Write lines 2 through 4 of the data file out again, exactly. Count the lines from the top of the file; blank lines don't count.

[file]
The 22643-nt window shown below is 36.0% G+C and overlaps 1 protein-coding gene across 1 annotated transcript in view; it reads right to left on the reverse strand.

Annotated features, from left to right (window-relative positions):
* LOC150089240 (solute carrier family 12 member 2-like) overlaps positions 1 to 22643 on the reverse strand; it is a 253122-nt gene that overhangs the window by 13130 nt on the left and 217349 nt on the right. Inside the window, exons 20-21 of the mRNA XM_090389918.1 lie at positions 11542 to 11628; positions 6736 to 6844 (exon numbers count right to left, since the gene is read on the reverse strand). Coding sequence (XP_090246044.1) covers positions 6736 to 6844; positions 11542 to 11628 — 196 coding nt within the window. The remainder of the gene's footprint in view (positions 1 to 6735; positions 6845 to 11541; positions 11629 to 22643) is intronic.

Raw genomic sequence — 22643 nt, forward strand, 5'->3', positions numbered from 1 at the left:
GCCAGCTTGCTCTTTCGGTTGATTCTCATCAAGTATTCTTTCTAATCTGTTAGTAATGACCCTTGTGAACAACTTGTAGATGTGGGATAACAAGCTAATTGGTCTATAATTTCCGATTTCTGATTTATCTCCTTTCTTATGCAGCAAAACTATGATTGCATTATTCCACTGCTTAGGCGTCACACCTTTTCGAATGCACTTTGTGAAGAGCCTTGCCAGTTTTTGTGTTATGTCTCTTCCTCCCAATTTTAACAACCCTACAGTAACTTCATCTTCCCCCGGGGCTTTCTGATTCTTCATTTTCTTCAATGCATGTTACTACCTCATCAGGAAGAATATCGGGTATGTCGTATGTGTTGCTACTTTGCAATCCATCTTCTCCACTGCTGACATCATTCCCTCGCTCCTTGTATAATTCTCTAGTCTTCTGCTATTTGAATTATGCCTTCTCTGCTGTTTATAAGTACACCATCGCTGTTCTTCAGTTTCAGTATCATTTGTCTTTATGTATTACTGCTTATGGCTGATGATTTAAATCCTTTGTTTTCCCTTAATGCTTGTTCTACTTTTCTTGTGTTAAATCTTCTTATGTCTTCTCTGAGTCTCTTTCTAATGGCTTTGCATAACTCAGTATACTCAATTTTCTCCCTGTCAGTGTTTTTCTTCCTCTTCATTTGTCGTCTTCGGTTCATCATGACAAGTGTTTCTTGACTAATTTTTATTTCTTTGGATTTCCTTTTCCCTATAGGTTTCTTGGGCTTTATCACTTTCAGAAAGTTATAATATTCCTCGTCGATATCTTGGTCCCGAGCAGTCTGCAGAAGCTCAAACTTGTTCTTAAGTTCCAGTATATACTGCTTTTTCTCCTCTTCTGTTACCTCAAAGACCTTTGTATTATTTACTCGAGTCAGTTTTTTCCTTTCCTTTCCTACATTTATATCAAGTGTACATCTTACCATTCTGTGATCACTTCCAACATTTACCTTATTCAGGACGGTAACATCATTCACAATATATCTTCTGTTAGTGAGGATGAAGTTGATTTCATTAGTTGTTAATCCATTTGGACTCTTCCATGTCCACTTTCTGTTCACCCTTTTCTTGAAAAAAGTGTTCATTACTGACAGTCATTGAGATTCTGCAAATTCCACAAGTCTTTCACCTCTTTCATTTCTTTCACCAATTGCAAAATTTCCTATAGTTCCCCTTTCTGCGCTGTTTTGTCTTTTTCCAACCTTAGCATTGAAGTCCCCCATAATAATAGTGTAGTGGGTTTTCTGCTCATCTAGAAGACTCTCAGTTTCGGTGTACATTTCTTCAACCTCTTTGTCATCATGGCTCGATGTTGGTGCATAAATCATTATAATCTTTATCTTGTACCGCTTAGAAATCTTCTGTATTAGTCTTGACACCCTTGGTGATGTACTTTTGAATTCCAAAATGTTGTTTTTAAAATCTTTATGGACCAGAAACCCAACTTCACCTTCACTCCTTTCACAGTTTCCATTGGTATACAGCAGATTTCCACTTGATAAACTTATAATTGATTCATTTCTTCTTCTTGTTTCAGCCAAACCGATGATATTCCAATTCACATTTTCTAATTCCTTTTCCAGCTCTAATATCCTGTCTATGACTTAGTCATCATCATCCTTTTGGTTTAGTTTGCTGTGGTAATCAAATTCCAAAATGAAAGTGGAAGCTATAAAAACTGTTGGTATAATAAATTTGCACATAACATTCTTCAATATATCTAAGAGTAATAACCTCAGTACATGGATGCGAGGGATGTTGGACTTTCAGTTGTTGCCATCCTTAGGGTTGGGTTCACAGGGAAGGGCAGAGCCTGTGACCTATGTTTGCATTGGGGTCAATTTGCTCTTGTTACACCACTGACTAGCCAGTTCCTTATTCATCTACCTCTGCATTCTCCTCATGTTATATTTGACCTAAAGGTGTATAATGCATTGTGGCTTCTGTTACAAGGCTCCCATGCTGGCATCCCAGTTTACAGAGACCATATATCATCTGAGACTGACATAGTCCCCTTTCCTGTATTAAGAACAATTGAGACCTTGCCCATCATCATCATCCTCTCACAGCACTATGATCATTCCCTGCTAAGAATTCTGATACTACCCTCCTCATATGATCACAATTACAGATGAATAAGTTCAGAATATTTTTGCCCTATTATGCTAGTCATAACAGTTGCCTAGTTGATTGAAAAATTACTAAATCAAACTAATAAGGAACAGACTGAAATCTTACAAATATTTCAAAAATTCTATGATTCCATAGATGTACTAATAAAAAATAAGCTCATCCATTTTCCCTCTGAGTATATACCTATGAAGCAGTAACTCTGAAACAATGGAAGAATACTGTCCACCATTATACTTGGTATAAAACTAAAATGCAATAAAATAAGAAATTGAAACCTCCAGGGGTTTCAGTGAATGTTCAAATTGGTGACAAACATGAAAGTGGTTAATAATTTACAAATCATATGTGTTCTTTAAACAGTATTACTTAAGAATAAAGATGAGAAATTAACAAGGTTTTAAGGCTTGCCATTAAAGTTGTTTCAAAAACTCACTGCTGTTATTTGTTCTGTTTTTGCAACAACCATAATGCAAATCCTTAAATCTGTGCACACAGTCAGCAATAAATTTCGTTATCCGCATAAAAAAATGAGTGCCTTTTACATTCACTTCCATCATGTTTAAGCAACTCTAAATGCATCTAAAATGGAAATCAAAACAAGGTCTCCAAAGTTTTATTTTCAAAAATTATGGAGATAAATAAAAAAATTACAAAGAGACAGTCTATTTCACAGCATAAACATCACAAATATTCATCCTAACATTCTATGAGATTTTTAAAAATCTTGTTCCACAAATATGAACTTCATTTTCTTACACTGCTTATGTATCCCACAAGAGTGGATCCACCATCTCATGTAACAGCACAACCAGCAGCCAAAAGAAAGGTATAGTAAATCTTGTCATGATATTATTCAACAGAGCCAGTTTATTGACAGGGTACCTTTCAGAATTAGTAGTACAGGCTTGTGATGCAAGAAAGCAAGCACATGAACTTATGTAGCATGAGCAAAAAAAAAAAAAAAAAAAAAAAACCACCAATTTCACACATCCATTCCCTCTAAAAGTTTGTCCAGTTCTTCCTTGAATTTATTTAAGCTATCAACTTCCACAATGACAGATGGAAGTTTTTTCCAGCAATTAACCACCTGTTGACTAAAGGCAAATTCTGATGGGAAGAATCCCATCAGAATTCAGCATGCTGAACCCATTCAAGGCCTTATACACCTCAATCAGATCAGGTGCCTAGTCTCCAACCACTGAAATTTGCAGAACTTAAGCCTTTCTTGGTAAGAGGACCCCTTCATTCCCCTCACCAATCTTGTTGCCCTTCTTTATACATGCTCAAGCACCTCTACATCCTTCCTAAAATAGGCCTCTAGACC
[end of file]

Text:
Annotated features, from left to right (window-relative positions):
* LOC150089240 (solute carrier family 12 member 2-like) overlaps positions 1 to 22643 on the reverse strand; it is a 253122-nt gene that overhangs the window by 13130 nt on the left and 217349 nt on the right. Inside the window, exons 20-21 of the mRNA XM_090389918.1 lie at positions 11542 to 11628; positions 6736 to 6844 (exon numbers count right to left, since the gene is read on the reverse strand). Coding sequence (XP_090246044.1) covers positions 6736 to 6844; positions 11542 to 11628 — 196 coding nt within the window. The remainder of the gene's footprint in view (positions 1 to 6735; positions 6845 to 11541; positions 11629 to 22643) is intronic.

Raw genomic sequence — 22643 nt, forward strand, 5'->3', positions numbered from 1 at the left: